Boba is an iconic drink of Asian cuisine. Made from tapioca, the chewy pearls have come a long way from their Taiwanese origins. Today, they have appeared in drinks enjoyed the world over. If the crowds at Phoenix Night Market's debut weekend are any indication, it's that certain Asian culinary influences have hit the mainstream here in the Valley. One of the great things this has meant is good boba.
Here's a look at how five worthwhile spots in metro Phoenix do boba. We've also peered behind the tapioca and sugar to the stories of the men and women who make the drinks.
Boba takes forms other than tea.
914 East Camelback Road, #4B
801 North Second Street
Before the era of Instagram foodies, Tony Ce, owner of Snoh Ice Shavery, remembers no one knowing what his product was. He served Taiwanese snow ice, a fluffy cross between ice cream and shaved ice.
Snoh, which recently celebrated its fifth anniversary, fuses Asian flavors like matcha and Thai tea with American classics, like graham crackers and Fruity Pebbles. The result is dessert that invokes nostalgia no matter where you’re from.
Snow ice and boba were common when Ce was growing up in Southern California. But in SoCal, foot traffic and a large Asian population alone were enough to keep businesses like Snoh running. Phoenix has neither. What we had here was an underground art community. And it was the connections built in the community, Ce says, that helped make Snoh a success.
"No matter what trends are going on, we're just mixing Asian desserts with American culture and making something good," Ce says.
Tea Swirl recreates the boba flavors of Taiwan.
725 South Rural Road #117, Tempe
When Ting Chen, co-owner of Tea Swirl, was an international student studying electrical engineering at Arizona State University, there were only three tea shops in the area. None of them tasted like home. That's why when he opened Tea Swirl, Chen found it imperative to import every ingredient, from boba to honey, from Taiwan.
For many flavors popular in the streets of Taiwan, Tea Swirl aims to serve an identical version. Chen keeps tabs on trends and expands his menu accordingly, the most recent add being brown sugar boba and spirit milk tea.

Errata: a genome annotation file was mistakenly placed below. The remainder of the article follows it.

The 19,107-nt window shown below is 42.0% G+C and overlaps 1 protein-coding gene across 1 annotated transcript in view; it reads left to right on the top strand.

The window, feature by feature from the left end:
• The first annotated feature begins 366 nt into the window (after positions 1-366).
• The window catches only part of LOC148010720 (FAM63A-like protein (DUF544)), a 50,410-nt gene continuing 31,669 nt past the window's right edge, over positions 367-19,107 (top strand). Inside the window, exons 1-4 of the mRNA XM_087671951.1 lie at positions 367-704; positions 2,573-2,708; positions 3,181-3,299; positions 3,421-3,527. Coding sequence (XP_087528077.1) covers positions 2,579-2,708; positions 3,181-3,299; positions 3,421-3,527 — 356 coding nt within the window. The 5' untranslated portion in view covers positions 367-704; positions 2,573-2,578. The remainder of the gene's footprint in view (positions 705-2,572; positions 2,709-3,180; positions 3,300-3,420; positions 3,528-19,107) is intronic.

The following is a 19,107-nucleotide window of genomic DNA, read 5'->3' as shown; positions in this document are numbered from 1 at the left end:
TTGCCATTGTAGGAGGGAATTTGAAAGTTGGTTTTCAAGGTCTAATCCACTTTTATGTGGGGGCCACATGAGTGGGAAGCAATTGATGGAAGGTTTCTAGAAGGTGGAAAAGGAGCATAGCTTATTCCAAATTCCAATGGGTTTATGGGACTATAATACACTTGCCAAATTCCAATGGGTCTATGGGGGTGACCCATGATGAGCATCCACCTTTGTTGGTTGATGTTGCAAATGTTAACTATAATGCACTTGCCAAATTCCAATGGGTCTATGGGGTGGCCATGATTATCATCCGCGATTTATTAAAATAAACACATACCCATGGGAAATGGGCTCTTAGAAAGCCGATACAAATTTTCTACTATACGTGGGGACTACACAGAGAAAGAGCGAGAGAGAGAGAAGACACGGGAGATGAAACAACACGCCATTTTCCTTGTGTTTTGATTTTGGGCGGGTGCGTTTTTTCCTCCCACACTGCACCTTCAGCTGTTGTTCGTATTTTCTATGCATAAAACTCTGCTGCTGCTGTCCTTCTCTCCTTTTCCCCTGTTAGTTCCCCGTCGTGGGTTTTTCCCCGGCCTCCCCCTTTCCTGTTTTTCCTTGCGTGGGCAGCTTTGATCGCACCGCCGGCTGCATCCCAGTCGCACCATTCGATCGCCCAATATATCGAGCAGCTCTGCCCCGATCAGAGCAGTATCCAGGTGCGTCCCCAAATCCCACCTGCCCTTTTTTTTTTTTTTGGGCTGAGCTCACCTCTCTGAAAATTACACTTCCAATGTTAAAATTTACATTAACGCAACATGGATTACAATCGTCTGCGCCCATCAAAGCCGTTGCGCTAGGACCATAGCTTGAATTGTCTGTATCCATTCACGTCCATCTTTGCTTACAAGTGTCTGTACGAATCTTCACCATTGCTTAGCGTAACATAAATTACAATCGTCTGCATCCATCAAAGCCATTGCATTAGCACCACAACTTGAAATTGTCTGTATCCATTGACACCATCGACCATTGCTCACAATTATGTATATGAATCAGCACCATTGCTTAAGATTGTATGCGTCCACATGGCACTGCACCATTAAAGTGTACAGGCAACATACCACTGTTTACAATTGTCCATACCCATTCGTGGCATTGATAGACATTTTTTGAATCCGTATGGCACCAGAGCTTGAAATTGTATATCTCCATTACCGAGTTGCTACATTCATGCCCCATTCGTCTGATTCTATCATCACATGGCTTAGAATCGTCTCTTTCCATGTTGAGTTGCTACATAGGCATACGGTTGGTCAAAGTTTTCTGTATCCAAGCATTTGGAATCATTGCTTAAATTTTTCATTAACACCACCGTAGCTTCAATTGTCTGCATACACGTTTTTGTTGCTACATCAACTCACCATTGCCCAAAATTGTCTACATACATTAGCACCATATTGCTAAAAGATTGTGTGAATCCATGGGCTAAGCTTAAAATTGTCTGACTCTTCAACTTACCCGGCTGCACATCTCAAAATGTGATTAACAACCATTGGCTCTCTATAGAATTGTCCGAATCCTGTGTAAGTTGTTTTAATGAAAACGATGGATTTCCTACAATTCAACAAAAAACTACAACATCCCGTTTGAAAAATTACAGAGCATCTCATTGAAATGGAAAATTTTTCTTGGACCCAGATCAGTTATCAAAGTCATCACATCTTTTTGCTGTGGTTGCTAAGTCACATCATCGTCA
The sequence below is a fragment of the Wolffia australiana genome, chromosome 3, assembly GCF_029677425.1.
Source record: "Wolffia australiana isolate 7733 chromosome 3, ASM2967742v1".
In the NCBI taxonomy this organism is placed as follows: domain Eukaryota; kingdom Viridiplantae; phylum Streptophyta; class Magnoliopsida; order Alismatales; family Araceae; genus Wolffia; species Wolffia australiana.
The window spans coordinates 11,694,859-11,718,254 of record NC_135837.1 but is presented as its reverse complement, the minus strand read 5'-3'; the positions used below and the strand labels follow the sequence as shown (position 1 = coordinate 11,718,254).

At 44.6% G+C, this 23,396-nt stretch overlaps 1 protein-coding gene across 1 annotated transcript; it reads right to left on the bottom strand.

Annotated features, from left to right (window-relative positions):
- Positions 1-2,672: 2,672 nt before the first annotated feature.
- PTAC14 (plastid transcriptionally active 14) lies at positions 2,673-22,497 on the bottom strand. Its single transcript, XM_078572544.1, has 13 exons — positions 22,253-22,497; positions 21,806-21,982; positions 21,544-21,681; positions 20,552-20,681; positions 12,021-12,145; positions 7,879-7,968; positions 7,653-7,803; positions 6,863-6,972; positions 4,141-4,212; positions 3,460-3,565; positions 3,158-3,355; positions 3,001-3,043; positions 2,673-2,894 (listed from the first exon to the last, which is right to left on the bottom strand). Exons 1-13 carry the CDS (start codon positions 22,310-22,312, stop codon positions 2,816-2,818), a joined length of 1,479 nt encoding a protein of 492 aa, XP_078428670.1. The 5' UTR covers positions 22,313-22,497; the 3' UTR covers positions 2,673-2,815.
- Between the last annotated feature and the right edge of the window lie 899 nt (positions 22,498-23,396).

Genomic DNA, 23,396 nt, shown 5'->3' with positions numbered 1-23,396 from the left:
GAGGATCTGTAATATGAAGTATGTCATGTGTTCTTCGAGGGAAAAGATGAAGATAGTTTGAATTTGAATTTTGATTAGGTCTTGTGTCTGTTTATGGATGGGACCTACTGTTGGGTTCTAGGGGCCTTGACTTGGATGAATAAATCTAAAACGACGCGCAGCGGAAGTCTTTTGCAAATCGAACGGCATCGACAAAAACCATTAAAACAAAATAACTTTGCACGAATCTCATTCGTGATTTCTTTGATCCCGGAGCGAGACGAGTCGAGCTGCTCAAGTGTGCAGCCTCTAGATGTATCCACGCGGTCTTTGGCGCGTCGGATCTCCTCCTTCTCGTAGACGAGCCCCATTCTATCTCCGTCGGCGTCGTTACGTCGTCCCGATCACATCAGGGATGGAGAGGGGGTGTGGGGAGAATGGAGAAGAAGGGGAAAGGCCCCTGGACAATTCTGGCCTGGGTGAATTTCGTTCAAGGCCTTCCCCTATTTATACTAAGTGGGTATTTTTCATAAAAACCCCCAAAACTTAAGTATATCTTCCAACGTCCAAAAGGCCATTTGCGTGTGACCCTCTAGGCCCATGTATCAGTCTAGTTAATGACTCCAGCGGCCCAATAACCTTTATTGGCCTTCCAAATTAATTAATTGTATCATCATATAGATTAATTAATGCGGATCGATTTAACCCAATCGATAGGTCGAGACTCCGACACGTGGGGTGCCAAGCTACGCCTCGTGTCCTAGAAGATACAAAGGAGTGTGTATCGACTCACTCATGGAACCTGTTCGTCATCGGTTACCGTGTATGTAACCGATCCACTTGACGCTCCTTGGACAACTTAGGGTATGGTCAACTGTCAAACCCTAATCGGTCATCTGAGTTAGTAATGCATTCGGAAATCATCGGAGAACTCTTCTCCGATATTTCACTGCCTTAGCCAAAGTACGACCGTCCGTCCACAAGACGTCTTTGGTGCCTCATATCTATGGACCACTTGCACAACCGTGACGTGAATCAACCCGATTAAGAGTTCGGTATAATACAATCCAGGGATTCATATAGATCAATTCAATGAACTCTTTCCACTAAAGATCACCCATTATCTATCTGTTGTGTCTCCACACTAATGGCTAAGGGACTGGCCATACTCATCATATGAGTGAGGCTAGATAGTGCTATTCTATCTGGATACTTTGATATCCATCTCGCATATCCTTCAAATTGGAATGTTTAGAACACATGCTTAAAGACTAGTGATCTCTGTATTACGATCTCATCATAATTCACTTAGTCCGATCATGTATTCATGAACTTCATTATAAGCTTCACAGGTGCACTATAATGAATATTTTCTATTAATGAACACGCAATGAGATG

"We try to make it easier with samples," he says. "Or describing it differently – people have said that our Okinawa milk tea tastes like Captain Crunch, or our Galaxy drink tastes like a Popsicle."
Milkrun has been known to make durian boba.
1702 West Camelback Road
Arizona native, Tho Ly, owner of Milk Run, originally worked as a microbiologist. "I was used to being in a lab for hours," Ly says. "But now, I make my own rules, which is the most rewarding thing.”
Having left a life of protocol behind, Ly stays in touch with his Asian-American roots by turning traditional flavors into new creations. At Milk Run, boba is a welcome addition to house-made Sriracha ice cream or to a milk tea float, a colorful milk tea served in a milk bottle, topped with ice cream and Pocky (chocolate-dipped biscuit).
No flavor is off limits for Ly: Sugar cane, jackfruit, soursop, and even durian can have a place.
Da Yung is serious about its water.
3126 South Mill Avenue, Tempe
According to Gina Wu, it takes three different filters to make Arizona groundwater taste like Taiwanese mountain water. Wu, co-owner of Da Yung's Tea, uses a three-filter process to make fresh teas every morning.
Simplicity is central at Da Yung’s. Specialty drinks focus less on trends and more on pairing light teas with the freshest fruit of the season. And with menu items like Orange Green Tea, what you order is what you get.
When Wu was an international student at the University of Arizona, the only boba drinks she could find consisted of powder and syrup. Now, when Wu, a mother herself, sees families come in, she's happy that she can provide them with something healthy without compromising taste.
Pop ‘N Tea
550 West McDowell Road
Eric Caraig used to work in the fashion industry in California before starting Pop 'N Tea with two of his friends. Their attention to detail shows up in everything from their crisp, modern design to the cocktail-like aesthetics of their drinks.
Pop ‘N Tea uses organic teas on tap, which can be sweetened to taste. If you order one of their sweet teas, expect to sip some freshly chopped fruits along with bright green matcha-infused boba.
"We've been called the Urban Outfitters of boba places," Caraig says.
Artisanal additions aside, Caraig and his team don't want to be solely known for being Cali transplants. Instead, they want Pop 'N Tea to promote a lifestyle that is uniquely Phoenician – and looks great at any angle.